Thiamine-responsive neurological disorder of swine
Sara D. Hough, DVM; Samuel H. Jennings, DVM, Diplomate ACVP; Glen W. Almond, DVM, PhD
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This report describes a thiamine-responsive neurological disease and the methodology leading to its diagnosis. The initial case involved one nursery farm. Approximately 5% of pigs at 5 to 7 days after weaning exhibited central nervous system signs. Over the next 3 weeks, 16 of the company’s 41 nursery farms had pigs with similar clinical signs. One month later, neurologic signs were observed in unweaned piglets in several sow farms. Pigs were weaned at approximately 19 days and moved to off-site nurseries. Live pigs and fresh and formalin-fixed samples from acutely affected pigs were sent to diagnostic laboratories. Feed samples were submitted for mycotoxin and nutrient analyses. Initial reports revealed no precise cause of the neurological condition; however, polioencephalomalacia (PEM) subsequently was identified in affected pigs. A field trial determined the response to treatment with atropine, a vitamin A, D, and E preparation, or vitamin B12 plus thiamine. Pigs treated with thiamine recovered from the neurological condition. Upon implementation of thiamine injections on a company-wide basis, neurological signs associated with PEM were no longer evident. The authors do not recommend routine thiamine injections under normal circumstances. In this case, compromised dietary thiamine levels during feed manufacturing possibly contributed to the PEM.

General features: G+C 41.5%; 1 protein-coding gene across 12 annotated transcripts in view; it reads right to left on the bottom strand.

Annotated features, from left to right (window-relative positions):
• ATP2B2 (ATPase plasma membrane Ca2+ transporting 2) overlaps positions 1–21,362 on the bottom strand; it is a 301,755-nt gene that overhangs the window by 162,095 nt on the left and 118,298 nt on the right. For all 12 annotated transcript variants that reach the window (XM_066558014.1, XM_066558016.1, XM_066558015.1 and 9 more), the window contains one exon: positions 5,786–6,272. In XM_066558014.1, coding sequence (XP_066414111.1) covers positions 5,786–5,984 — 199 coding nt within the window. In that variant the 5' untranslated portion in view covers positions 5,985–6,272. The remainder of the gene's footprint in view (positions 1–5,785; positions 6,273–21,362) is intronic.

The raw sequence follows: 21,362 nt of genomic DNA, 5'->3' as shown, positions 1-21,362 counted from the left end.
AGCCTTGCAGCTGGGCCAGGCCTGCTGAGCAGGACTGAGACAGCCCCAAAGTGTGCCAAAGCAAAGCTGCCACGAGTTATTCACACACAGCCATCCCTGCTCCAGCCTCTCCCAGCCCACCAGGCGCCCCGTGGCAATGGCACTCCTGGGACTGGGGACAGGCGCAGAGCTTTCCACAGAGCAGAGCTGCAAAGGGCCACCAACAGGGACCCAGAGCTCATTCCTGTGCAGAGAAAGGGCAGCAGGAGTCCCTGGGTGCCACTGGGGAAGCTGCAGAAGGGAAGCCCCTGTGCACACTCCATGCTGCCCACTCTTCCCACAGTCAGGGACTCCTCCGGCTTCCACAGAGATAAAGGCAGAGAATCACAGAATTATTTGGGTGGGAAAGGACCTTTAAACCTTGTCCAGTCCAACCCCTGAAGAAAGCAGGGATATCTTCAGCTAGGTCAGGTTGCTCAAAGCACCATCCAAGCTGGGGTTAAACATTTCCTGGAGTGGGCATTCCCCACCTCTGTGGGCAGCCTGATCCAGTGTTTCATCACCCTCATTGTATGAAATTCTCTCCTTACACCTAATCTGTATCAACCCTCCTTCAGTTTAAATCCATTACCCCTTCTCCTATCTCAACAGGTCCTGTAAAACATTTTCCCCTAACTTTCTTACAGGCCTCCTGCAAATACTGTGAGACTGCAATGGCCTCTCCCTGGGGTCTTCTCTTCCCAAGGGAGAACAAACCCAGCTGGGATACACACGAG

Keywords: polioencephalomalacia, thiamine, neurological signs
Cite as: Hough SD, Jennings SH, Almond GW. Thiamine-responsive neurological disorder of swine. J Swine Health Prod 2015;23(3):143-151.
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